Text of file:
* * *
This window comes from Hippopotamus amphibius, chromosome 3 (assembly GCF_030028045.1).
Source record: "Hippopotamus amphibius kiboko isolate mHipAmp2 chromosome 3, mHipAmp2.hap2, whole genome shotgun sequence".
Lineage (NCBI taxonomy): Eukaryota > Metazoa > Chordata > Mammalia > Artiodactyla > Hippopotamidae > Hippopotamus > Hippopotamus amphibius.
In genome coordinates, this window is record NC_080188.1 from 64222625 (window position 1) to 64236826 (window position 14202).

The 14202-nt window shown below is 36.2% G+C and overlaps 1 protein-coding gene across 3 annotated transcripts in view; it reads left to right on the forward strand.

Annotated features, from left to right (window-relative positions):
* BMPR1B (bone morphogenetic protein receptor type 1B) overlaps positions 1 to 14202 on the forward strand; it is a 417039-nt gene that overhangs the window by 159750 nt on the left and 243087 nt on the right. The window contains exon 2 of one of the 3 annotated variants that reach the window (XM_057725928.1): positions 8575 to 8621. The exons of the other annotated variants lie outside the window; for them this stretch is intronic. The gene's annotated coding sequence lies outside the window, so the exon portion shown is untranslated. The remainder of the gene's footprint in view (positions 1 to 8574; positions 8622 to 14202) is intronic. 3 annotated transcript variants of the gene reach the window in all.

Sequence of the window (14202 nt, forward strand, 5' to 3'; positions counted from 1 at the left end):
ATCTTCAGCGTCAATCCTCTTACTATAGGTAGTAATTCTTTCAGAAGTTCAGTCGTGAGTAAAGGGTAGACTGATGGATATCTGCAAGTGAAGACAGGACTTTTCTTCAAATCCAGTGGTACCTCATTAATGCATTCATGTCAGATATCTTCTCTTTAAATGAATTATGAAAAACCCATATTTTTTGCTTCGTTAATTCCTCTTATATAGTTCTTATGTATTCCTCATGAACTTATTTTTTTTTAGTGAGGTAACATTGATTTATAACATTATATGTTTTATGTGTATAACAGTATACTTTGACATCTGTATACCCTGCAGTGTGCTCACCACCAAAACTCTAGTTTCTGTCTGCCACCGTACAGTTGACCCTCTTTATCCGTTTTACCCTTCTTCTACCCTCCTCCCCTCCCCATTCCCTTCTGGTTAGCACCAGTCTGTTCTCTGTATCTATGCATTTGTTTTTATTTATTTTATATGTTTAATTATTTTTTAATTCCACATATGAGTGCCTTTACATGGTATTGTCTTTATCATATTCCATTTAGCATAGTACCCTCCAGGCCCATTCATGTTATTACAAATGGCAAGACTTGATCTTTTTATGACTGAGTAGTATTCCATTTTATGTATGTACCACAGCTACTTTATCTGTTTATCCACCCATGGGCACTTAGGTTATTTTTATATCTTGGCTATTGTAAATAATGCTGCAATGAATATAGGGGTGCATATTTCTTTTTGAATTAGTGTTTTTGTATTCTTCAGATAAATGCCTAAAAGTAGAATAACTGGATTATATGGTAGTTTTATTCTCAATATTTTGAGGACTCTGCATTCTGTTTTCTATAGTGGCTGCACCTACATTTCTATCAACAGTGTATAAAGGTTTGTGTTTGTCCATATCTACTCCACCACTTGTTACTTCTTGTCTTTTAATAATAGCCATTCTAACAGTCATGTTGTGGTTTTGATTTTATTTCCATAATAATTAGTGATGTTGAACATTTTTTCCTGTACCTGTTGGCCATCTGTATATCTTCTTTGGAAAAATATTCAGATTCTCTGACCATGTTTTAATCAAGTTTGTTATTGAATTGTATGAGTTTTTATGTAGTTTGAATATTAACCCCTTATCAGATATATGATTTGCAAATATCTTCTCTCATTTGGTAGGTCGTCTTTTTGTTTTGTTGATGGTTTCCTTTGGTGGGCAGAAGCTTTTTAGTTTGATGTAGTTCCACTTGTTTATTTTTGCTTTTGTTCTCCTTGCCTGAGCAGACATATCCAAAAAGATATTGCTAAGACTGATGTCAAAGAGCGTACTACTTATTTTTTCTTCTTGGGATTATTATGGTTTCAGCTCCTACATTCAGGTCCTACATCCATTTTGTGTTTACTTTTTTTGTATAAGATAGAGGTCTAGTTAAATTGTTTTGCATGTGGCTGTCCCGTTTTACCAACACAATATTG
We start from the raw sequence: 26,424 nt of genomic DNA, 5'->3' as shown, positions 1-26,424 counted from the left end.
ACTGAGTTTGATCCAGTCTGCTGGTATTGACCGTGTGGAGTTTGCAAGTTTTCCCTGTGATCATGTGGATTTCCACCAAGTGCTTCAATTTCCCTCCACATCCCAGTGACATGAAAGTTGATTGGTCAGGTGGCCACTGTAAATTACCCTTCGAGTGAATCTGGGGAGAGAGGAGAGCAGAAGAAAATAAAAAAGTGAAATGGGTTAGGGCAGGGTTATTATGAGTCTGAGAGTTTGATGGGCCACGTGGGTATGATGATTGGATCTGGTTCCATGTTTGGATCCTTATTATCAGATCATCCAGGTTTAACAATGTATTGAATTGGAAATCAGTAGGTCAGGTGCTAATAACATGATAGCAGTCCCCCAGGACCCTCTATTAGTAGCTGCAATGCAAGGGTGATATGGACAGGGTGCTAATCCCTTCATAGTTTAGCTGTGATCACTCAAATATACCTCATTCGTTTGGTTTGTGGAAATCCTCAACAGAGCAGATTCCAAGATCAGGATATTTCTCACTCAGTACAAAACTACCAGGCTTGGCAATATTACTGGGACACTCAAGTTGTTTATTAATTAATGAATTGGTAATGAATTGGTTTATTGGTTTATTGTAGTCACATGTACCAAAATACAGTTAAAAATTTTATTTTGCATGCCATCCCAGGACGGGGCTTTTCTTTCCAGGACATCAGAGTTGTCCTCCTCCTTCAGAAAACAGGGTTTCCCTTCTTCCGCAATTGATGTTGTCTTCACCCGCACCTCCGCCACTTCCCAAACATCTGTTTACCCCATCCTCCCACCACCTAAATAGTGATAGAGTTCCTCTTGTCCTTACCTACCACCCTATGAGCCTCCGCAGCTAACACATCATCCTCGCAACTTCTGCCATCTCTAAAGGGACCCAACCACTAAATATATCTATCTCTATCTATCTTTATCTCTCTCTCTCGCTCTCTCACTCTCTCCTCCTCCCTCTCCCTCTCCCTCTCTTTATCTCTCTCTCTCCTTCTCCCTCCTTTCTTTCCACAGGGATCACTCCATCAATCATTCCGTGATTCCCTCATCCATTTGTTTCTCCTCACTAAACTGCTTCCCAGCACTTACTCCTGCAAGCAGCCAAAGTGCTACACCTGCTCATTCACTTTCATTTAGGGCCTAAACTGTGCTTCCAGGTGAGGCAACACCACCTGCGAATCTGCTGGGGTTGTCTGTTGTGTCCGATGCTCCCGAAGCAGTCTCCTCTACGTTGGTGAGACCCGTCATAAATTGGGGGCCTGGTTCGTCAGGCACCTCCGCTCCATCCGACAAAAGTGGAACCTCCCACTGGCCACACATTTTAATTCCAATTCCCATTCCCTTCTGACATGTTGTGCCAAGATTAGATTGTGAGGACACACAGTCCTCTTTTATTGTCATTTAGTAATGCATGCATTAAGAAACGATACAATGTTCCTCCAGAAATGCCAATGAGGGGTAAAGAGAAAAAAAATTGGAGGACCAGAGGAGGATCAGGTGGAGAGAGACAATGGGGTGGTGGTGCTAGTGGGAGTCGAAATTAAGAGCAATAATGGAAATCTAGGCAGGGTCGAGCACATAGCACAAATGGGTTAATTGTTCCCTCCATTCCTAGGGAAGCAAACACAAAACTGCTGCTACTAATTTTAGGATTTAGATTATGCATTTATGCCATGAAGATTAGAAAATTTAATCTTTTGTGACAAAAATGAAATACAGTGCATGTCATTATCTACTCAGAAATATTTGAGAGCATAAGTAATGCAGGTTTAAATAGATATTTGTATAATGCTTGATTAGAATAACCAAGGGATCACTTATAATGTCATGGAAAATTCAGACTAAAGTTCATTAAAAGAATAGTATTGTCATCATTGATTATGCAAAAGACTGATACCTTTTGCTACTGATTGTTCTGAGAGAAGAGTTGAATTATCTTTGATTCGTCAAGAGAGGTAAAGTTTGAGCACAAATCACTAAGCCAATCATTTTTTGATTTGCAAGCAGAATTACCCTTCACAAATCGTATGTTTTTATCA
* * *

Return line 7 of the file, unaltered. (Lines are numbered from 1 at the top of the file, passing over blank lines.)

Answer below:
* BMPR1B (bone morphogenetic protein receptor type 1B) overlaps positions 1 to 14202 on the forward strand; it is a 417039-nt gene that overhangs the window by 159750 nt on the left and 243087 nt on the right. The window contains exon 2 of one of the 3 annotated variants that reach the window (XM_057725928.1): positions 8575 to 8621. The exons of the other annotated variants lie outside the window; for them this stretch is intronic. The gene's annotated coding sequence lies outside the window, so the exon portion shown is untranslated. The remainder of the gene's footprint in view (positions 1 to 8574; positions 8622 to 14202) is intronic. 3 annotated transcript variants of the gene reach the window in all.